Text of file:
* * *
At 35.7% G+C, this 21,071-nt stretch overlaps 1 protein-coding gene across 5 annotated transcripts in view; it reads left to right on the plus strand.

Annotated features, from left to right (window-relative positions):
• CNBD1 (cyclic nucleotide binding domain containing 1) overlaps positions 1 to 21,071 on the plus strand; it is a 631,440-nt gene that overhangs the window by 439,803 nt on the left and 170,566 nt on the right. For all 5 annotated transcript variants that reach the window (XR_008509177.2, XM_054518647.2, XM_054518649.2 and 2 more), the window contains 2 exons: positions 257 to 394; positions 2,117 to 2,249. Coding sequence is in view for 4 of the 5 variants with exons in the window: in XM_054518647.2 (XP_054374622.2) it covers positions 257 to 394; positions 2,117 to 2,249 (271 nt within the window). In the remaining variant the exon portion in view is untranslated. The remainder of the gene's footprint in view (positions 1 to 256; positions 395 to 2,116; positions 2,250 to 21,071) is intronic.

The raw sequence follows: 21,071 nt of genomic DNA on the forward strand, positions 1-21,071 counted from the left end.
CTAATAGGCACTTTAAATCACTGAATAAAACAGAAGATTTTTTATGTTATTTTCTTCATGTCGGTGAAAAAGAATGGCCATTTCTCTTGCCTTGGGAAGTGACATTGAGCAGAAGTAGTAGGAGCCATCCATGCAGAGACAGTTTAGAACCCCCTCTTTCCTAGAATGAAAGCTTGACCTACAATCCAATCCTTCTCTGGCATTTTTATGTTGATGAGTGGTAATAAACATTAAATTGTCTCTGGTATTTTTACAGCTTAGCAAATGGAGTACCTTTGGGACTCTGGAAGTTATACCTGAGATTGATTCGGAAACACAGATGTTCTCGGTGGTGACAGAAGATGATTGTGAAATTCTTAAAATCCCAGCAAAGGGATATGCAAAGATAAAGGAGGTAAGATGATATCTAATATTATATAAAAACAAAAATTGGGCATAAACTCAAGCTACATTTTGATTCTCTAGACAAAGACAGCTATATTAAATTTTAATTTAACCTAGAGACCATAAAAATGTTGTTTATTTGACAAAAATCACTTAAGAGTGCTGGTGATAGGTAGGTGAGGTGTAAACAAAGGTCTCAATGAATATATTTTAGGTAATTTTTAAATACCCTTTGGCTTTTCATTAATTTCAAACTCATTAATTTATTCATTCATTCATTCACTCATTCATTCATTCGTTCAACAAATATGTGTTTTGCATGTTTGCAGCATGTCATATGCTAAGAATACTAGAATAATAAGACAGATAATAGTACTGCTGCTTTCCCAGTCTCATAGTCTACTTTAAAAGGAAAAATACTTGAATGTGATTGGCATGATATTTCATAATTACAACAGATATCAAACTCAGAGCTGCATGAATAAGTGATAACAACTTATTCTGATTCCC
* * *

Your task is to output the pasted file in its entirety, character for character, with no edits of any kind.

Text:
At 35.7% G+C, this 21,071-nt stretch overlaps 1 protein-coding gene across 5 annotated transcripts in view; it reads left to right on the plus strand.

Annotated features, from left to right (window-relative positions):
• CNBD1 (cyclic nucleotide binding domain containing 1) overlaps positions 1 to 21,071 on the plus strand; it is a 631,440-nt gene that overhangs the window by 439,803 nt on the left and 170,566 nt on the right. For all 5 annotated transcript variants that reach the window (XR_008509177.2, XM_054518647.2, XM_054518649.2 and 2 more), the window contains 2 exons: positions 257 to 394; positions 2,117 to 2,249. Coding sequence is in view for 4 of the 5 variants with exons in the window: in XM_054518647.2 (XP_054374622.2) it covers positions 257 to 394; positions 2,117 to 2,249 (271 nt within the window). In the remaining variant the exon portion in view is untranslated. The remainder of the gene's footprint in view (positions 1 to 256; positions 395 to 2,116; positions 2,250 to 21,071) is intronic.

The raw sequence follows: 21,071 nt of genomic DNA on the forward strand, positions 1-21,071 counted from the left end.
CTAATAGGCACTTTAAATCACTGAATAAAACAGAAGATTTTTTATGTTATTTTCTTCATGTCGGTGAAAAAGAATGGCCATTTCTCTTGCCTTGGGAAGTGACATTGAGCAGAAGTAGTAGGAGCCATCCATGCAGAGACAGTTTAGAACCCCCTCTTTCCTAGAATGAAAGCTTGACCTACAATCCAATCCTTCTCTGGCATTTTTATGTTGATGAGTGGTAATAAACATTAAATTGTCTCTGGTATTTTTACAGCTTAGCAAATGGAGTACCTTTGGGACTCTGGAAGTTATACCTGAGATTGATTCGGAAACACAGATGTTCTCGGTGGTGACAGAAGATGATTGTGAAATTCTTAAAATCCCAGCAAAGGGATATGCAAAGATAAAGGAGGTAAGATGATATCTAATATTATATAAAAACAAAAATTGGGCATAAACTCAAGCTACATTTTGATTCTCTAGACAAAGACAGCTATATTAAATTTTAATTTAACCTAGAGACCATAAAAATGTTGTTTATTTGACAAAAATCACTTAAGAGTGCTGGTGATAGGTAGGTGAGGTGTAAACAAAGGTCTCAATGAATATATTTTAGGTAATTTTTAAATACCCTTTGGCTTTTCATTAATTTCAAACTCATTAATTTATTCATTCATTCATTCACTCATTCATTCATTCGTTCAACAAATATGTGTTTTGCATGTTTGCAGCATGTCATATGCTAAGAATACTAGAATAATAAGACAGATAATAGTACTGCTGCTTTCCCAGTCTCATAGTCTACTTTAAAAGGAAAAATACTTGAATGTGATTGGCATGATATTTCATAATTACAACAGATATCAAACTCAGAGCTGCATGAATAAGTGATAACAACTTATTCTGATTCCC